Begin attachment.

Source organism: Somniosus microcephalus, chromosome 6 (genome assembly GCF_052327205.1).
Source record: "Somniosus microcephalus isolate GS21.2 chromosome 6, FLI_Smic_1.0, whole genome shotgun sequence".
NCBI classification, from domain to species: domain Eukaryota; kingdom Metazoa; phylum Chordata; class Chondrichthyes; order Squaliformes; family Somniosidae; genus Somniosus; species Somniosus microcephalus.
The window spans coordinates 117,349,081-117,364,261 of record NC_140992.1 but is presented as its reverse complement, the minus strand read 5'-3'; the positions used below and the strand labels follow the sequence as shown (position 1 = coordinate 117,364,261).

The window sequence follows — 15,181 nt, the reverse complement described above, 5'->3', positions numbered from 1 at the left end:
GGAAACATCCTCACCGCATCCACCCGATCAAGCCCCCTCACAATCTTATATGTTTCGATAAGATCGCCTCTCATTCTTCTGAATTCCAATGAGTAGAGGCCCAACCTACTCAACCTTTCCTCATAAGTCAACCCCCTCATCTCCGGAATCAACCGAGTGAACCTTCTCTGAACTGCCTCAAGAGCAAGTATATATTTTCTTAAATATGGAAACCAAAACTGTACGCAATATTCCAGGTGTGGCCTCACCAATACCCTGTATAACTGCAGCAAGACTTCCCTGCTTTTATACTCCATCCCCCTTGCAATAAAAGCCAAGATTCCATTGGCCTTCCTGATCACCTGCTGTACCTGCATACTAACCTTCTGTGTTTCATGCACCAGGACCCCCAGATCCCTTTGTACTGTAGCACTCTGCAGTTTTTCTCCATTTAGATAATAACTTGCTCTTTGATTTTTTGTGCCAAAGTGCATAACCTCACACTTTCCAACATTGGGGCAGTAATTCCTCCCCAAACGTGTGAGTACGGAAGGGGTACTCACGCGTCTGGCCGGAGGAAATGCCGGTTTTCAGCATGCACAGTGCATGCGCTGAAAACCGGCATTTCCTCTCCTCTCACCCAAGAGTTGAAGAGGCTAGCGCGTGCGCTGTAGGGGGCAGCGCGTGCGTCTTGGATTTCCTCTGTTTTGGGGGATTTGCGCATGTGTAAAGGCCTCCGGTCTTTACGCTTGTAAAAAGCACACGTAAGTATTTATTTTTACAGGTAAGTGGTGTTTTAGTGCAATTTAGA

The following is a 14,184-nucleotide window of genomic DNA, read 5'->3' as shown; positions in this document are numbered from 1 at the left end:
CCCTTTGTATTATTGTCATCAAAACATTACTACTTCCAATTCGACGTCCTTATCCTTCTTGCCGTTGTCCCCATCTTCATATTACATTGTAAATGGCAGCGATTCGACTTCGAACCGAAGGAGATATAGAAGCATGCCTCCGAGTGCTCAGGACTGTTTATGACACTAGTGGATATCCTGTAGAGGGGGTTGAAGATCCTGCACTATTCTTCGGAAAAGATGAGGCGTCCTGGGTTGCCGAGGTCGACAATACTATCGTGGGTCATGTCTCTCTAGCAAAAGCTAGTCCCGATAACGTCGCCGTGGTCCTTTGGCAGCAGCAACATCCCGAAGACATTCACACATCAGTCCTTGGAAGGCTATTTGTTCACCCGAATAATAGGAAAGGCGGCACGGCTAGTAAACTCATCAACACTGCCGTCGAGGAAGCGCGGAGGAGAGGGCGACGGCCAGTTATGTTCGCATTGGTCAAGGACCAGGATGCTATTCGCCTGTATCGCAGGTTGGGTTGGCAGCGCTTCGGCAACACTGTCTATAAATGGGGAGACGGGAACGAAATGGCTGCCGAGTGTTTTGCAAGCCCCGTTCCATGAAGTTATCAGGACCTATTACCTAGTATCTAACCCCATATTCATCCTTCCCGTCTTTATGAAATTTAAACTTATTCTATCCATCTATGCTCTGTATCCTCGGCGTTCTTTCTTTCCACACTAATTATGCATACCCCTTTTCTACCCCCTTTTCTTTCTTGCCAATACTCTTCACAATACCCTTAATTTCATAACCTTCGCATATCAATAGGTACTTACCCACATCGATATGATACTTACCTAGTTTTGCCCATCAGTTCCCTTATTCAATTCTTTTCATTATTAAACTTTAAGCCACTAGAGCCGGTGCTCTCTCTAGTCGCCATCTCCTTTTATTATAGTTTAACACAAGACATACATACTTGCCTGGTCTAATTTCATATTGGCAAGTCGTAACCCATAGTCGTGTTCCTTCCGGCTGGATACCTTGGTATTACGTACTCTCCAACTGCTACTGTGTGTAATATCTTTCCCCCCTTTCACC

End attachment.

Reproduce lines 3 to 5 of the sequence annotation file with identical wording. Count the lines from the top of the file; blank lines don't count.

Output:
NCBI classification, from domain to species: domain Eukaryota; kingdom Metazoa; phylum Chordata; class Chondrichthyes; order Squaliformes; family Somniosidae; genus Somniosus; species Somniosus microcephalus.
The window spans coordinates 117,349,081-117,364,261 of record NC_140992.1 but is presented as its reverse complement, the minus strand read 5'-3'; the positions used below and the strand labels follow the sequence as shown (position 1 = coordinate 117,364,261).

The window sequence follows — 15,181 nt, the reverse complement described above, 5'->3', positions numbered from 1 at the left end: